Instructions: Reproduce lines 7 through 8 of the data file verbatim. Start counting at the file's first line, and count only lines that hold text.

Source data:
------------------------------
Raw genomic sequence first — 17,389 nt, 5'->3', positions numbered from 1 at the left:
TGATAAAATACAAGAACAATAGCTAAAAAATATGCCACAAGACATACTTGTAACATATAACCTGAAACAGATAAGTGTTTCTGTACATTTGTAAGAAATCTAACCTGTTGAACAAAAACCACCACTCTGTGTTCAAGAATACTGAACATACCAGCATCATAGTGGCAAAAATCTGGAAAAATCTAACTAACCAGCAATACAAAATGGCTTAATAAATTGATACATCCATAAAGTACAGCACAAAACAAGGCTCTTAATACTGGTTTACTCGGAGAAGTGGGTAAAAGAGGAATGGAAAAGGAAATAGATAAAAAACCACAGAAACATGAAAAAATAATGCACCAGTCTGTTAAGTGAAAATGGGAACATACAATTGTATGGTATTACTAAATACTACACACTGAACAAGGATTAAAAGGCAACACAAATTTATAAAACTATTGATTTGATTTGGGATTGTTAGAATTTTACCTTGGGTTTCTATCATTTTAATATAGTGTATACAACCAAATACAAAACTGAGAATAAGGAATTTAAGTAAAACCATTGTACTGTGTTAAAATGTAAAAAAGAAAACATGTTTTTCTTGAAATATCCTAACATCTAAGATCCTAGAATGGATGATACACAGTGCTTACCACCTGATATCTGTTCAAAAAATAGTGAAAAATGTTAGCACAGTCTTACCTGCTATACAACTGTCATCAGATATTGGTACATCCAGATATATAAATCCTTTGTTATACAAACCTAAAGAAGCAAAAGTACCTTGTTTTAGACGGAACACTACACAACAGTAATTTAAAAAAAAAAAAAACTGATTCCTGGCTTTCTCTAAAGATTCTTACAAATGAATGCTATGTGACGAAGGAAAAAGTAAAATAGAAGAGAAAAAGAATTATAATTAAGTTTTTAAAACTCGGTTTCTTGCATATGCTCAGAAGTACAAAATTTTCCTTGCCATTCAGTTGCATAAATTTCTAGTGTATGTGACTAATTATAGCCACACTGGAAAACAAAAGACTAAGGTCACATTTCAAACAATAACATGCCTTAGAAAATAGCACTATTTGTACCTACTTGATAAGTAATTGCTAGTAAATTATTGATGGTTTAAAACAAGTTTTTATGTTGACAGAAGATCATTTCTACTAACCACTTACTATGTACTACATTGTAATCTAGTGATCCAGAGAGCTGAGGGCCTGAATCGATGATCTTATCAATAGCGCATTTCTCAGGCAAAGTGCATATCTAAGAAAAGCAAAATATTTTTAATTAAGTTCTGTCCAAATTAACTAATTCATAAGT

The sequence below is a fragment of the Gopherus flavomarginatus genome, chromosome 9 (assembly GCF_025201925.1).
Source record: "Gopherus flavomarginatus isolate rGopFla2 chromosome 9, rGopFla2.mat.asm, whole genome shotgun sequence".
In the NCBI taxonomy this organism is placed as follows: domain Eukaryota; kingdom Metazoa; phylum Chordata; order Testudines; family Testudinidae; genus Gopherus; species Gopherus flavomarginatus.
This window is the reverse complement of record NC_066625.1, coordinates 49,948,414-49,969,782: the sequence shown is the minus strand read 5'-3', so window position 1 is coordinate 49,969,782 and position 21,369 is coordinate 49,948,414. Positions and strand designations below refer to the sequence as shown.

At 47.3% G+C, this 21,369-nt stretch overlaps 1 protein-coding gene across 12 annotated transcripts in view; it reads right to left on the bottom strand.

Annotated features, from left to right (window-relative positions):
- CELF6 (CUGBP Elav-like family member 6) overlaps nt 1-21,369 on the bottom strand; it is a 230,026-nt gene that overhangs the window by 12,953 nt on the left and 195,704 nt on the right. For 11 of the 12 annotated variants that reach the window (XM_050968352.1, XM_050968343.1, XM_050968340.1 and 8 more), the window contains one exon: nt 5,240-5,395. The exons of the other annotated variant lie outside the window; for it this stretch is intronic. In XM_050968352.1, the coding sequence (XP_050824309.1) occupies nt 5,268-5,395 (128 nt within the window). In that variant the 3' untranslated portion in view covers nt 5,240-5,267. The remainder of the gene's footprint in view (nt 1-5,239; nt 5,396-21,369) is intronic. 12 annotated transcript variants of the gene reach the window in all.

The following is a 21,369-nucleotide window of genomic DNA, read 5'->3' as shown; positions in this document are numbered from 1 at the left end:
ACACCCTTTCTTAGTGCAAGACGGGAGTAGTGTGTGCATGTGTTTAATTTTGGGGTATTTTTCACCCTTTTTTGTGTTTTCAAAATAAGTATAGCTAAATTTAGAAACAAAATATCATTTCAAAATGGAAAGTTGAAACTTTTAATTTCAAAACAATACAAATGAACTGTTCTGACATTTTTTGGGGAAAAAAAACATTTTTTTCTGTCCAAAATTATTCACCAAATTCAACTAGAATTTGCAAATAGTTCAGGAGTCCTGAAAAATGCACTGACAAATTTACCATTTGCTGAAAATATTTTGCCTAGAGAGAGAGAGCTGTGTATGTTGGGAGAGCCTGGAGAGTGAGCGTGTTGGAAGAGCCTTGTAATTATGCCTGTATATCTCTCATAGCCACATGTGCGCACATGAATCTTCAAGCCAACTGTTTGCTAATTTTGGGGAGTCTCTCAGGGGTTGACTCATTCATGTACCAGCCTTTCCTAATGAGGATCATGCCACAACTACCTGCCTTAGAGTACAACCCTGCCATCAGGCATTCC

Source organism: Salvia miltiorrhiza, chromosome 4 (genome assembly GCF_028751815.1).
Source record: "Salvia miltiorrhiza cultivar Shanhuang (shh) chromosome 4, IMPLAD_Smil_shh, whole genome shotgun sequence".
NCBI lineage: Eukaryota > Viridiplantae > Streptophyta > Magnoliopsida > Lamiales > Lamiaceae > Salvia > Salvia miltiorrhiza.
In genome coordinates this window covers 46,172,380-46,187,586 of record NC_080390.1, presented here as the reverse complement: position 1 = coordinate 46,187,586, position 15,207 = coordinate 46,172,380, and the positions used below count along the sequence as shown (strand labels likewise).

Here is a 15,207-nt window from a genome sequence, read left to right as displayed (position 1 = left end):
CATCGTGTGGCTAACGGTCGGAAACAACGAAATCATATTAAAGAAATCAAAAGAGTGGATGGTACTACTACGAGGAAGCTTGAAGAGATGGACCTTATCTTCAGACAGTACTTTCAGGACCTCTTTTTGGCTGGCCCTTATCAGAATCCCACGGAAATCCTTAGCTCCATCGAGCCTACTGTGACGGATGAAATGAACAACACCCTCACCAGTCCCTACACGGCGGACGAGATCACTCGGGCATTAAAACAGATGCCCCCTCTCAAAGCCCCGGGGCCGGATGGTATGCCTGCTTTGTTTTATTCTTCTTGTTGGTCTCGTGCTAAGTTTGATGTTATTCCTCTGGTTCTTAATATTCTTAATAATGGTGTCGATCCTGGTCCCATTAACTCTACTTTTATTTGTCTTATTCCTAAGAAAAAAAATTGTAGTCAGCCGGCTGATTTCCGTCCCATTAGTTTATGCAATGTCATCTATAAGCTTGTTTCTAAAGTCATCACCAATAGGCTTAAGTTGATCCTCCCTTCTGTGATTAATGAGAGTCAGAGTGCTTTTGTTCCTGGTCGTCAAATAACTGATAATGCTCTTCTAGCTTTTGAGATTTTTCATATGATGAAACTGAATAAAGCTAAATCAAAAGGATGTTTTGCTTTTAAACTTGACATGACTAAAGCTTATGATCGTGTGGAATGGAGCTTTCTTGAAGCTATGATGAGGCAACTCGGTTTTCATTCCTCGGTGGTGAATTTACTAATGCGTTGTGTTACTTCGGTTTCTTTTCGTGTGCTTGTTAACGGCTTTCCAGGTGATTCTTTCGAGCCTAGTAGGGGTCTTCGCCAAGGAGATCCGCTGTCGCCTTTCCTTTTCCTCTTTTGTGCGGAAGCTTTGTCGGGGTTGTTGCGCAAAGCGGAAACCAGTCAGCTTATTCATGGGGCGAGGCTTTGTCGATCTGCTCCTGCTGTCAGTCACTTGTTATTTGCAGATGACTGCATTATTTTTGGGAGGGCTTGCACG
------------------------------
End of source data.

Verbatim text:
At 47.3% G+C, this 21,369-nt stretch overlaps 1 protein-coding gene across 12 annotated transcripts in view; it reads right to left on the bottom strand.

Annotated features, from left to right (window-relative positions):